Дата: 01-11-18 10:41
Richard Plenty and Terri Morrissey provide their thoughts on uncertainty, anxiety and the passenger experience.
We have a fascination with airports and are both seasoned travellers, but comparing notes we realised that, even for us, the experience of inter-continental travel still ranks highly on the scale of stressful and frustrating experiences. And it’s not only the long duration flights and time zone changes which we need to cope with.
Our combined list of additional challenges for these journeys included a time consuming visa application process with the US Embassy; the airline carrier IT system declining to print a boarding card with no explanation; heavier than usual traffic to the airport; a very long security queue; an unexpected random selection for an additional personal security check; a gate change which was not communicated and meant a rush to the correct gate at the last minute; a need to negotiate a move to a different part of the plane because of a large, head-lolling, sleeping passenger in the next seat; and a rip-off taxi ride at one of the destinations.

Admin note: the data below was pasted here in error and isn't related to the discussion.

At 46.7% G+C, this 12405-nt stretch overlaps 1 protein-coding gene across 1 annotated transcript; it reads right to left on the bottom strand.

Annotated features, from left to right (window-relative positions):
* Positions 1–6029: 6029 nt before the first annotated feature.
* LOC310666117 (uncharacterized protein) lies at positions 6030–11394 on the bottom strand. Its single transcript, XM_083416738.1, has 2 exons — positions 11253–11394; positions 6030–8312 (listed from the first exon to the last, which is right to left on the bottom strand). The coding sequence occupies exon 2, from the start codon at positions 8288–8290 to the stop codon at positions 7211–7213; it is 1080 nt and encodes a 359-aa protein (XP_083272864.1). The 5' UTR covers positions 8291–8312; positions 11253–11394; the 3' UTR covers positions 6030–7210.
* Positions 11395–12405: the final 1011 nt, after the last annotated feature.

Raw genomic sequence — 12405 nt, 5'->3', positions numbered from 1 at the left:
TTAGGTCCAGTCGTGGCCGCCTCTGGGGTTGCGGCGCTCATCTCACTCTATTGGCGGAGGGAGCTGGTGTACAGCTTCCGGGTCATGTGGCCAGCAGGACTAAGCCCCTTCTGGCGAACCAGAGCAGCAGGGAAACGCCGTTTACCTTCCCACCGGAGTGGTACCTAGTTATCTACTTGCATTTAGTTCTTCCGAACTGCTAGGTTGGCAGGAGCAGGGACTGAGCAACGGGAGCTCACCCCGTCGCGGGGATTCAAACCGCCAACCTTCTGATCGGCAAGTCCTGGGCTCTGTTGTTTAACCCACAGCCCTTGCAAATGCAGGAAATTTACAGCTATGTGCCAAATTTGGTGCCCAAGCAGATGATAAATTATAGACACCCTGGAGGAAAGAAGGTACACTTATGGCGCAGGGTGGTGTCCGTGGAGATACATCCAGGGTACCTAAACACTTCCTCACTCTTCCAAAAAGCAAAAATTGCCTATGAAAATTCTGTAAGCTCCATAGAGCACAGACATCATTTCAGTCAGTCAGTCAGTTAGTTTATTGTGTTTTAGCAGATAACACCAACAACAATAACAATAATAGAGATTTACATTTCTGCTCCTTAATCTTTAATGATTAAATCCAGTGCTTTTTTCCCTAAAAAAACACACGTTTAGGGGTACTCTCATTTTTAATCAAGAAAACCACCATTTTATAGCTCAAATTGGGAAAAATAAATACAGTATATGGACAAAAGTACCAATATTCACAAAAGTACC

Travel doesn’t seem to be getting any easier! One of our flights was business class, the other economy, but the numbers of people who now travel and the growing impact of geo-politics mean that whatever class you pay for, there are bound to be frustrations. And that’s despite the tremendous effort airports have already made to improve the passenger experience.
What more could airports do? Well, from a psychological perspective we know that uncertainty is particularly difficult for people to manage. The same areas of the brain are activated by uncertainty as by danger and risk. This impacts our physiology, and it can be hard to stop ourselves becoming anxious, angry and reacting emotionally. Anything airports can do to mitigate uncertainty can help. What might this mean in practice?
Providing clear up to date information on what’s happening is the starting point. Explanations of flight delays, queue times, and guidance for official taxis all fall into this category. The best airports should never hear their passengers say: “They didn’t even tell us what was going on”.
Human reassurance is the second part of the equation. Having some friendly, knowledgeable people around to confirm we are on the right lines is helpful: they can answer questions, provide guidance, and respond flexibly to a wide diversity of passengers. They provide a human touch. The best airports should never hear the phrase “There was no one we could find to help us”.
Is ‘emotional security’ on your airport’s radar?
Arrivals and departures
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About the authors
Источник информации: Airport World
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